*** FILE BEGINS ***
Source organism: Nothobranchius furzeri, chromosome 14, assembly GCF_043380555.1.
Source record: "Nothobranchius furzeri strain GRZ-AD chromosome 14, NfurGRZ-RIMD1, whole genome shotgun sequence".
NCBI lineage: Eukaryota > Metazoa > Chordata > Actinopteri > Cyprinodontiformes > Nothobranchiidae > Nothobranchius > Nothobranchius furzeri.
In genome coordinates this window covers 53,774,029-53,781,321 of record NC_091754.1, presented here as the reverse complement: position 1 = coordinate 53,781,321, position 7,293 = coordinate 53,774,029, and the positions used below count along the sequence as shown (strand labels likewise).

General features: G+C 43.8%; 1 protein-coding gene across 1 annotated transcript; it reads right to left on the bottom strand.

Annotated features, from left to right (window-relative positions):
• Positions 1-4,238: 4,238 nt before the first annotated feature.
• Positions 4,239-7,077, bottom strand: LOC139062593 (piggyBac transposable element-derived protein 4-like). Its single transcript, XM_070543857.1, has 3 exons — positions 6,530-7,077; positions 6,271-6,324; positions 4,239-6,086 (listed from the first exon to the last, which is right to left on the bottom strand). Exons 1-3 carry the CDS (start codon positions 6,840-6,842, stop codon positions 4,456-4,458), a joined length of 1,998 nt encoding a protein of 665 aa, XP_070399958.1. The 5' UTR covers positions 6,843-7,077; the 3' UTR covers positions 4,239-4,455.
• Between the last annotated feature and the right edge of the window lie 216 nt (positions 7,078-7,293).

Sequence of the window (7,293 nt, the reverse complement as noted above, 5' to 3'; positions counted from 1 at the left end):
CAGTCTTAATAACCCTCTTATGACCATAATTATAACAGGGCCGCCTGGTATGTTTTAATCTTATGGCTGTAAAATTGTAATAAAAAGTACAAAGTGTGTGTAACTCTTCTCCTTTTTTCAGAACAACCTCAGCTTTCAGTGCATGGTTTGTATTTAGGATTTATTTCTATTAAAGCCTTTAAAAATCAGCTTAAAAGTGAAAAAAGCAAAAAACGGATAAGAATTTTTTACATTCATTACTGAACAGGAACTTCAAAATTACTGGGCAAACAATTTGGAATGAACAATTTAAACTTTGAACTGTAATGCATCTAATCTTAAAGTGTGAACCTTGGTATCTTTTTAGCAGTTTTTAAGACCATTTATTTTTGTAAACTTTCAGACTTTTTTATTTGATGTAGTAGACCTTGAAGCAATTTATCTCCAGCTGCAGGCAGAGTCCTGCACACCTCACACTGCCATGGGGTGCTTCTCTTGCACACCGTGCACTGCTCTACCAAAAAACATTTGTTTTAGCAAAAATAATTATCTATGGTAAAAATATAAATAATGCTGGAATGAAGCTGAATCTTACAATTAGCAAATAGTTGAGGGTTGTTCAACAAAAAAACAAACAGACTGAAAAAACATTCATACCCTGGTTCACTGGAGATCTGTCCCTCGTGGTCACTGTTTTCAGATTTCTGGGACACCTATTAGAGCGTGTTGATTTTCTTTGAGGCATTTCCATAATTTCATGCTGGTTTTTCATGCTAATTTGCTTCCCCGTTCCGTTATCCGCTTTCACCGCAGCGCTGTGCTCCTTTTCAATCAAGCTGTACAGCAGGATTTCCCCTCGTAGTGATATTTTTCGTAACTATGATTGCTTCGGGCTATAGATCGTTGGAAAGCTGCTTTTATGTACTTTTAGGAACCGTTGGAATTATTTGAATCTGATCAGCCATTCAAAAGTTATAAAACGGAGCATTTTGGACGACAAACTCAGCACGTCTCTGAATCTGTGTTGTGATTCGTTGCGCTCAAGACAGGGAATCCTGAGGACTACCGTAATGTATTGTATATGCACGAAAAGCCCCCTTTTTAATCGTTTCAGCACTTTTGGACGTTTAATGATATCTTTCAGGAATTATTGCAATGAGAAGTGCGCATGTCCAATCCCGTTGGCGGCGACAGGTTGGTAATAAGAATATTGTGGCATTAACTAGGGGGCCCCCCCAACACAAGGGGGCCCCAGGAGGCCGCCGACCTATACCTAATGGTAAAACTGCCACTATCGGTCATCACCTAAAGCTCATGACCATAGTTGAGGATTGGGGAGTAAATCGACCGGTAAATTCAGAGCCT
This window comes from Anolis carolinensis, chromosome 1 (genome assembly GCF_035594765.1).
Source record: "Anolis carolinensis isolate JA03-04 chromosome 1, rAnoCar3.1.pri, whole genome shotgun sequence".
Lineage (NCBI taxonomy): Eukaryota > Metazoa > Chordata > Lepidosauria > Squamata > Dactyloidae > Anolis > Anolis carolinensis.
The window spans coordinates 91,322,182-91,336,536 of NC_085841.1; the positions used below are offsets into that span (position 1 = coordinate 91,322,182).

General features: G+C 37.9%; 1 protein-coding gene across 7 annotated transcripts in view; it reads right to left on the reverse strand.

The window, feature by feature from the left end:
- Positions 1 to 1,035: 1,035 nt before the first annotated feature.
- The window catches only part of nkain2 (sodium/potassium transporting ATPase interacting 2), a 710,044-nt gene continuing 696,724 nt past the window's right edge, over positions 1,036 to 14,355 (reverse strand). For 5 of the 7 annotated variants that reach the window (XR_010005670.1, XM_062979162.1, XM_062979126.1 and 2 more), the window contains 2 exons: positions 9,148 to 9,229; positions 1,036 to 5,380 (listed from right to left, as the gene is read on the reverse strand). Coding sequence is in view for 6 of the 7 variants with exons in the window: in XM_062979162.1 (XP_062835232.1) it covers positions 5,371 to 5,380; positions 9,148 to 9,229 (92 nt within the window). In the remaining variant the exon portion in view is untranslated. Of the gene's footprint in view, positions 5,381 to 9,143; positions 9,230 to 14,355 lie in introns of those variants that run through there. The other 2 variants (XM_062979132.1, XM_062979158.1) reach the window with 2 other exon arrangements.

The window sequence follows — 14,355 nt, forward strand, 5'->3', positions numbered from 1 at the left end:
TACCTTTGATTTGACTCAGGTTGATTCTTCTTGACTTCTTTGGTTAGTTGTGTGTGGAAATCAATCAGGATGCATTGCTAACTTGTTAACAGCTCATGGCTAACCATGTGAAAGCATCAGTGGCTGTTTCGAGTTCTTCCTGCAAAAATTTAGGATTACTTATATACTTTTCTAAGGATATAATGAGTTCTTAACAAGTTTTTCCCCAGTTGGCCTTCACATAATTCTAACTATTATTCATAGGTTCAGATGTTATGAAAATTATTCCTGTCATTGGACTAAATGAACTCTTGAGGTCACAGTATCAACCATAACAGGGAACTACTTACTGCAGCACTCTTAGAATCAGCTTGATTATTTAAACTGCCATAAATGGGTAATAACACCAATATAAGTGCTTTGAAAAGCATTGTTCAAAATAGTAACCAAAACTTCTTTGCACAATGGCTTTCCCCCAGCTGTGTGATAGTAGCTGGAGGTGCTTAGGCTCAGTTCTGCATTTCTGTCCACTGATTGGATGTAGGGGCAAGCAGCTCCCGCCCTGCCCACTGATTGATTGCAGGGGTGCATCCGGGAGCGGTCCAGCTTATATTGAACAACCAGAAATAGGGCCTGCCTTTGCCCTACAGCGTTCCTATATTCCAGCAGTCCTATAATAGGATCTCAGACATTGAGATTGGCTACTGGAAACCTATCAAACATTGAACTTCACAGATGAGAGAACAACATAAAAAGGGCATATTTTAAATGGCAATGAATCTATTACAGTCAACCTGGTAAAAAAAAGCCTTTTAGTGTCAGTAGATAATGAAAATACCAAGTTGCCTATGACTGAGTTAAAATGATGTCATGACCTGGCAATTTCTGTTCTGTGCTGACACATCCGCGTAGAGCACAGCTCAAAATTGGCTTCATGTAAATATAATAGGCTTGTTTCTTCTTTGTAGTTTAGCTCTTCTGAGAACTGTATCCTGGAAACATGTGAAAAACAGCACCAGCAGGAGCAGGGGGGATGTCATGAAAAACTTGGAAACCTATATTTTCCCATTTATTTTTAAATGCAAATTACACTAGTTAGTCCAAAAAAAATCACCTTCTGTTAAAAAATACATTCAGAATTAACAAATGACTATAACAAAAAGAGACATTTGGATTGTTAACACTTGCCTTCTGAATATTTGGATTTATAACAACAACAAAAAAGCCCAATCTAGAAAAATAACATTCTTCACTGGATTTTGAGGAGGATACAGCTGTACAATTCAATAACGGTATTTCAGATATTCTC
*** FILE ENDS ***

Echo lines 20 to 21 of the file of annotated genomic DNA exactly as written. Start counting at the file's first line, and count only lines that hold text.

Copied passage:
The window sequence follows — 14,355 nt, forward strand, 5'->3', positions numbered from 1 at the left end:
TACCTTTGATTTGACTCAGGTTGATTCTTCTTGACTTCTTTGGTTAGTTGTGTGTGGAAATCAATCAGGATGCATTGCTAACTTGTTAACAGCTCATGGCTAACCATGTGAAAGCATCAGTGGCTGTTTCGAGTTCTTCCTGCAAAAATTTAGGATTACTTATATACTTTTCTAAGGATATAATGAGTTCTTAACAAGTTTTTCCCCAGTTGGCCTTCACATAATTCTAACTATTATTCATAGGTTCAGATGTTATGAAAATTATTCCTGTCATTGGACTAAATGAACTCTTGAGGTCACAGTATCAACCATAACAGGGAACTACTTACTGCAGCACTCTTAGAATCAGCTTGATTATTTAAACTGCCATAAATGGGTAATAACACCAATATAAGTGCTTTGAAAAGCATTGTTCAAAATAGTAACCAAAACTTCTTTGCACAATGGCTTTCCCCCAGCTGTGTGATAGTAGCTGGAGGTGCTTAGGCTCAGTTCTGCATTTCTGTCCACTGATTGGATGTAGGGGCAAGCAGCTCCCGCCCTGCCCACTGATTGATTGCAGGGGTGCATCCGGGAGCGGTCCAGCTTATATTGAACAACCAGAAATAGGGCCTGCCTTTGCCCTACAGCGTTCCTATATTCCAGCAGTCCTATAATAGGATCTCAGACATTGAGATTGGCTACTGGAAACCTATCAAACATTGAACTTCACAGATGAGAGAACAACATAAAAAGGGCATATTTTAAATGGCAATGAATCTATTACAGTCAACCTGGTAAAAAAAAGCCTTTTAGTGTCAGTAGATAATGAAAATACCAAGTTGCCTATGACTGAGTTAAAATGATGTCATGACCTGGCAATTTCTGTTCTGTGCTGACACATCCGCGTAGAGCACAGCTCAAAATTGGCTTCATGTAAATATAATAGGCTTGTTTCTTCTTTGTAGTTTAGCTCTTCTGAGAACTGTATCCTGGAAACATGTGAAAAACAGCACCAGCAGGAGCAGGGGGGATGTCATGAAAAACTTGGAAACCTATATTTTCCCATTTATTTTTAAATGCAAATTACACTAGTTAGTCCAAAAAAAATCACCTTCTGTTAAAAAATACATTCAGAATTAACAAATGACTATAACAAAAAGAGACATTTGGATTGTTAACACTTGCCTTCTGAATATTTGGATTTATAACAACAACAAAAAAGCCCAATCTAGAAAAATAACATTCTTCACTGGATTTTGAGGAGGATACAGCTGTACAATTCAATAACGGTATTTCAGATATTCTC